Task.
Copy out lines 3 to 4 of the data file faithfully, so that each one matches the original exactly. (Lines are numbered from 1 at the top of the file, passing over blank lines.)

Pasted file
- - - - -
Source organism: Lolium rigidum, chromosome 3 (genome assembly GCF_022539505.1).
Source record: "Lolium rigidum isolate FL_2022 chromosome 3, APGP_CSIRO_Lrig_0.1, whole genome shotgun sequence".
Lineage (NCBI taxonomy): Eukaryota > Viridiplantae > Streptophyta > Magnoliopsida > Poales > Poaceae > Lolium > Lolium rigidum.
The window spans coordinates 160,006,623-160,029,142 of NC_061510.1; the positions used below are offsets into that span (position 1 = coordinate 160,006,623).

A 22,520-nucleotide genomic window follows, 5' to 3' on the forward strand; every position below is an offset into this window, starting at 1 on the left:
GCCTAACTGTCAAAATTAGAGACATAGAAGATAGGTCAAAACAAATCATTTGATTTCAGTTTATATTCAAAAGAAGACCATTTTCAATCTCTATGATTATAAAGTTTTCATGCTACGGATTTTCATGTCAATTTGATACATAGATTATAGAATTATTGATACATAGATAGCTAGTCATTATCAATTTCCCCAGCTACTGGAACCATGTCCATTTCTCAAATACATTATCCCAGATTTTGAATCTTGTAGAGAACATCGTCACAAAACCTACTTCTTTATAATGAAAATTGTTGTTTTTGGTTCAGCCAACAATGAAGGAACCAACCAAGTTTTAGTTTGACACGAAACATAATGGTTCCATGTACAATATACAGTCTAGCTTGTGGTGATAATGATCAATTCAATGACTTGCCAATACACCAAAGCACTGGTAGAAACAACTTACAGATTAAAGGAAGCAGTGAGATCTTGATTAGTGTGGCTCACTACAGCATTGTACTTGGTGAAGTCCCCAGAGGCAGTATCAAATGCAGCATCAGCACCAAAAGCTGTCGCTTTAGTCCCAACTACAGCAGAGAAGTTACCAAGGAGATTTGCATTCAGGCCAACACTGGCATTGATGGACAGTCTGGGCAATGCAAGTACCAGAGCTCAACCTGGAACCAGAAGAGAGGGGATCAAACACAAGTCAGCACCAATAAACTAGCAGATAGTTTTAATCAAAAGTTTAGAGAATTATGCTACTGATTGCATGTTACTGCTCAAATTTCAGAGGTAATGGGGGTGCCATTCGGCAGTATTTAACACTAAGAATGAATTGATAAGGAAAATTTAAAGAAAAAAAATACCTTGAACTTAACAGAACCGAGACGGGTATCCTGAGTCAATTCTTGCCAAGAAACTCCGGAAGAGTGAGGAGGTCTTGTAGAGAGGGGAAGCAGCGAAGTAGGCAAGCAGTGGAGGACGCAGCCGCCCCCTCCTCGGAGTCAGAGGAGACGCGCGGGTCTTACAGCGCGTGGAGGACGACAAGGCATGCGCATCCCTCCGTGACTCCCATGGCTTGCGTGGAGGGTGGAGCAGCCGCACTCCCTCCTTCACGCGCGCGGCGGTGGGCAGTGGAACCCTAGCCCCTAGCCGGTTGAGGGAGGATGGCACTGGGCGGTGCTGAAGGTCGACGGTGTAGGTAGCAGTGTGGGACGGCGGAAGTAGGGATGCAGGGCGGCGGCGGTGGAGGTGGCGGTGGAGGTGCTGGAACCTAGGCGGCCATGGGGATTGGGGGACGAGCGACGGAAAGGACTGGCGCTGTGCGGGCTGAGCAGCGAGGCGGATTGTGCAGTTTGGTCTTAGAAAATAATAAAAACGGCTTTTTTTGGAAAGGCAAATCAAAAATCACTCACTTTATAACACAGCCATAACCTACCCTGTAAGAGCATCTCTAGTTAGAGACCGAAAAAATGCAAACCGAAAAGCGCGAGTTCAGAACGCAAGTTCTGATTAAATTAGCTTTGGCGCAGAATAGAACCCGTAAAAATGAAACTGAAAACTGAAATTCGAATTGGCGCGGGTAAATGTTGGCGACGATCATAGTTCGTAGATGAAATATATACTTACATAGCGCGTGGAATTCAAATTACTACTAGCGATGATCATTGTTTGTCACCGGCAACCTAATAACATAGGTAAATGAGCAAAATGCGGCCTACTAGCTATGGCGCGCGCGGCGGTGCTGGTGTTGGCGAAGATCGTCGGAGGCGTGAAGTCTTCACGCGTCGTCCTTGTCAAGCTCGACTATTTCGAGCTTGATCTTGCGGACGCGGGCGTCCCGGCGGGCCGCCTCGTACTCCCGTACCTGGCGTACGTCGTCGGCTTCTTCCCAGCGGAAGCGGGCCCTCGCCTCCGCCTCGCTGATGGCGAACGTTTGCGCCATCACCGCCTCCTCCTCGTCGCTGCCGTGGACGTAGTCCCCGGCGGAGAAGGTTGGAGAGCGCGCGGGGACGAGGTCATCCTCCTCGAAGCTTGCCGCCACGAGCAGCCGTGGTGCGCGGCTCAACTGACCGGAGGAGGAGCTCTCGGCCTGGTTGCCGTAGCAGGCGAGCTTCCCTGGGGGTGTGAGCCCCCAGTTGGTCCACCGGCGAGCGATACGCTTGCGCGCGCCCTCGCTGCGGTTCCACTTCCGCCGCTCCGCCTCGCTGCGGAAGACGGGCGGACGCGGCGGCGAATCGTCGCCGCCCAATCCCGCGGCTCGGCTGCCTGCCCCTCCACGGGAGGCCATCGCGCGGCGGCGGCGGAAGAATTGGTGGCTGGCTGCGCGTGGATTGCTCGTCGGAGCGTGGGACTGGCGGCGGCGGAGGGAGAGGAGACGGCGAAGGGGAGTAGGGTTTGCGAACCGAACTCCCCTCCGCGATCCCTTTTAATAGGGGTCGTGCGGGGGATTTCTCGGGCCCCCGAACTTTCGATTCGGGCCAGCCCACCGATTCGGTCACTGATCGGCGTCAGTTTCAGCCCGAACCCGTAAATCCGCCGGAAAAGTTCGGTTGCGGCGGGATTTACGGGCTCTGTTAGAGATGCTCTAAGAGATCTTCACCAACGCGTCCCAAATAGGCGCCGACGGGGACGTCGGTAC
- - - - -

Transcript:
Lineage (NCBI taxonomy): Eukaryota > Viridiplantae > Streptophyta > Magnoliopsida > Poales > Poaceae > Lolium > Lolium rigidum.
The window spans coordinates 160,006,623-160,029,142 of NC_061510.1; the positions used below are offsets into that span (position 1 = coordinate 160,006,623).